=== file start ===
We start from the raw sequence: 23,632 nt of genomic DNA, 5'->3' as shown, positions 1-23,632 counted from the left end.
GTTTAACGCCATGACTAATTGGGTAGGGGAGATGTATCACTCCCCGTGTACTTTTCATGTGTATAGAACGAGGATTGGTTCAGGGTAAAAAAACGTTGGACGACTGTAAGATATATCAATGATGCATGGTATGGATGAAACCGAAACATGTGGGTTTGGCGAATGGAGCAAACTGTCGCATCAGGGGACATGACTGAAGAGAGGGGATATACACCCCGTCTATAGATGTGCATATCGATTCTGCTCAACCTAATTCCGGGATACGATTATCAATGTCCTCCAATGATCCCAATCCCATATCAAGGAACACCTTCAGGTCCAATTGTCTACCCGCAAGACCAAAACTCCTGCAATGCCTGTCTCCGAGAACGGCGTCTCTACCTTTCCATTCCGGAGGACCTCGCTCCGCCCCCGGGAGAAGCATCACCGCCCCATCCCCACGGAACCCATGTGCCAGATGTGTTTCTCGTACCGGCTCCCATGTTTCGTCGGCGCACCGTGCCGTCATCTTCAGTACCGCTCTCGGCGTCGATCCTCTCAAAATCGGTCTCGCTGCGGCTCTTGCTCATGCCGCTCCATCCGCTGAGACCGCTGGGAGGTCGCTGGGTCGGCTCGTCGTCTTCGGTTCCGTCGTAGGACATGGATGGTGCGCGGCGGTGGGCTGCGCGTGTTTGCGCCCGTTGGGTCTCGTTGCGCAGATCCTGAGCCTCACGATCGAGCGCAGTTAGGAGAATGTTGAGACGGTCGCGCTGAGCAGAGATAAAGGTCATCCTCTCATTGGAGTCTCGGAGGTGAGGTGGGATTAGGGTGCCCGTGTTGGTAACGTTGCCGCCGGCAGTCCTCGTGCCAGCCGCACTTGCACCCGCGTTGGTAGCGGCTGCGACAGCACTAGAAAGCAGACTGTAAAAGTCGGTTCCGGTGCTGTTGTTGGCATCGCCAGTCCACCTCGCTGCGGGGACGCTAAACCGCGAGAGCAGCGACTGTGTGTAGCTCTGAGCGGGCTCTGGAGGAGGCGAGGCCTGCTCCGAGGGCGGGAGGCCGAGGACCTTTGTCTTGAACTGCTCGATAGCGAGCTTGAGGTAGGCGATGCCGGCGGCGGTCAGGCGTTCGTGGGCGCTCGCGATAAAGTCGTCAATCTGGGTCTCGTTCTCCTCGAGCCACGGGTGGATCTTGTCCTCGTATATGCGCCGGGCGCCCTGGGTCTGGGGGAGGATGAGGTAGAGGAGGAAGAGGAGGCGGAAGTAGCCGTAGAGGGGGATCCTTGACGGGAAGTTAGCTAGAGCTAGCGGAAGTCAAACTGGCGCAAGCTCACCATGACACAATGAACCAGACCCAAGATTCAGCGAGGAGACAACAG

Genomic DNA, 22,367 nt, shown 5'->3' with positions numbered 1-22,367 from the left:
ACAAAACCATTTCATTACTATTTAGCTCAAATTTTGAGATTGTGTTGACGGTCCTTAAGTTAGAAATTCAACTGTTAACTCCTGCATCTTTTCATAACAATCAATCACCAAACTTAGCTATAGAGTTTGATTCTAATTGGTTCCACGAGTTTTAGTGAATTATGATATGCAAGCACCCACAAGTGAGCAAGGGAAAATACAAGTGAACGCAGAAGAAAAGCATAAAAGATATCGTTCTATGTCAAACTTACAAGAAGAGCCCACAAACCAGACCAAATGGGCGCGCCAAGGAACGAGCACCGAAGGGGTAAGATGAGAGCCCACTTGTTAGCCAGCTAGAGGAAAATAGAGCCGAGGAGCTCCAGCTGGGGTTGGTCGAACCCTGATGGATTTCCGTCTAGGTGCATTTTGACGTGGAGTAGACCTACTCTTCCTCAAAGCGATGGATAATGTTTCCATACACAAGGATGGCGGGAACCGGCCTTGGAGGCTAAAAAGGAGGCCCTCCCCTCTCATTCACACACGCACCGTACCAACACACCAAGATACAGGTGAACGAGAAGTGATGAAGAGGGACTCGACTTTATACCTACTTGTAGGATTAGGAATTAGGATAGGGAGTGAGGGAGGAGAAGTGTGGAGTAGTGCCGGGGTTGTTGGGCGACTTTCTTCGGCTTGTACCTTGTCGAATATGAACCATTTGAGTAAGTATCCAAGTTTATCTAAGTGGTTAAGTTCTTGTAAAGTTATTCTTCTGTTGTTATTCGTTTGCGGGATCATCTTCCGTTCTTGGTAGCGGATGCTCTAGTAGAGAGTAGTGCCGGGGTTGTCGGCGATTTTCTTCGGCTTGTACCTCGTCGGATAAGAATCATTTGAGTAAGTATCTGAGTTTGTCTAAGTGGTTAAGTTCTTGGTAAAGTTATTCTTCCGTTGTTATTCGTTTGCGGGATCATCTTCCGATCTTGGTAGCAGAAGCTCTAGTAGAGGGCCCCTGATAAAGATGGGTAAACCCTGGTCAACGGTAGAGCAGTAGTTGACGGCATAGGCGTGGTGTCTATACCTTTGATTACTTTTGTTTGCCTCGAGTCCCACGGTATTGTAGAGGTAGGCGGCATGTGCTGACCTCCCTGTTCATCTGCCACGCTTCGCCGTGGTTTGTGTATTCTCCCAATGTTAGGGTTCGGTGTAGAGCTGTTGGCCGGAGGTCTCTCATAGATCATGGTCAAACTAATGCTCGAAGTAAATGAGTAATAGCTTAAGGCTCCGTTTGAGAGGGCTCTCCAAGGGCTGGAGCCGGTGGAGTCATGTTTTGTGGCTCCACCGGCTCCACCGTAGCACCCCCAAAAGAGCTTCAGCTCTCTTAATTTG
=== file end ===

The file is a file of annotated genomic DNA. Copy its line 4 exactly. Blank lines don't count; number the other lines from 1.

ACAAAACCATTTCATTACTATTTAGCTCAAATTTTGAGATTGTGTTGACGGTCCTTAAGTTAGAAATTCAACTGTTAACTCCTGCATCTTTTCATAACAATCAATCACCAAACTTAGCTATAGAGTTTGATTCTAATTGGTTCCACGAGTTTTAGTGAATTATGATATGCAAGCACCCACAAGTGAGCAAGGGAAAATACAAGTGAACGCAGAAGAAAAGCATAAAAGATATCGTTCTATGTCAAACTTACAAGAAGAGCCCACAAACCAGACCAAATGGGCGCGCCAAGGAACGAGCACCGAAGGGGTAAGATGAGAGCCCACTTGTTAGCCAGCTAGAGGAAAATAGAGCCGAGGAGCTCCAGCTGGGGTTGGTCGAACCCTGATGGATTTCCGTCTAGGTGCATTTTGACGTGGAGTAGACCTACTCTTCCTCAAAGCGATGGATAATGTTTCCATACACAAGGATGGCGGGAACCGGCCTTGGAGGCTAAAAAGGAGGCCCTCCCCTCTCATTCACACACGCACCGTACCAACACACCAAGATACAGGTGAACGAGAAGTGATGAAGAGGGACTCGACTTTATACCTACTTGTAGGATTAGGAATTAGGATAGGGAGTGAGGGAGGAGAAGTGTGGAGTAGTGCCGGGGTTGTTGGGCGACTTTCTTCGGCTTGTACCTTGTCGAATATGAACCATTTGAGTAAGTATCCAAGTTTATCTAAGTGGTTAAGTTCTTGTAAAGTTATTCTTCTGTTGTTATTCGTTTGCGGGATCATCTTCCGTTCTTGGTAGCGGATGCTCTAGTAGAGAGTAGTGCCGGGGTTGTCGGCGATTTTCTTCGGCTTGTACCTCGTCGGATAAGAATCATTTGAGTAAGTATCTGAGTTTGTCTAAGTGGTTAAGTTCTTGGTAAAGTTATTCTTCCGTTGTTATTCGTTTGCGGGATCATCTTCCGATCTTGGTAGCAGAAGCTCTAGTAGAGGGCCCCTGATAAAGATGGGTAAACCCTGGTCAACGGTAGAGCAGTAGTTGACGGCATAGGCGTGGTGTCTATACCTTTGATTACTTTTGTTTGCCTCGAGTCCCACGGTATTGTAGAGGTAGGCGGCATGTGCTGACCTCCCTGTTCATCTGCCACGCTTCGCCGTGGTTTGTGTATTCTCCCAATGTTAGGGTTCGGTGTAGAGCTGTTGGCCGGAGGTCTCTCATAGATCATGGTCAAACTAATGCTCGAAGTAAATGAGTAATAGCTTAAGGCTCCGTTTGAGAGGGCTCTCCAAGGGCTGGAGCCGGTGGAGTCATGTTTTGTGGCTCCACCGGCTCCACCGTAGCACCCCCAAAAGAGCTTCAGCTCTCTTAATTTG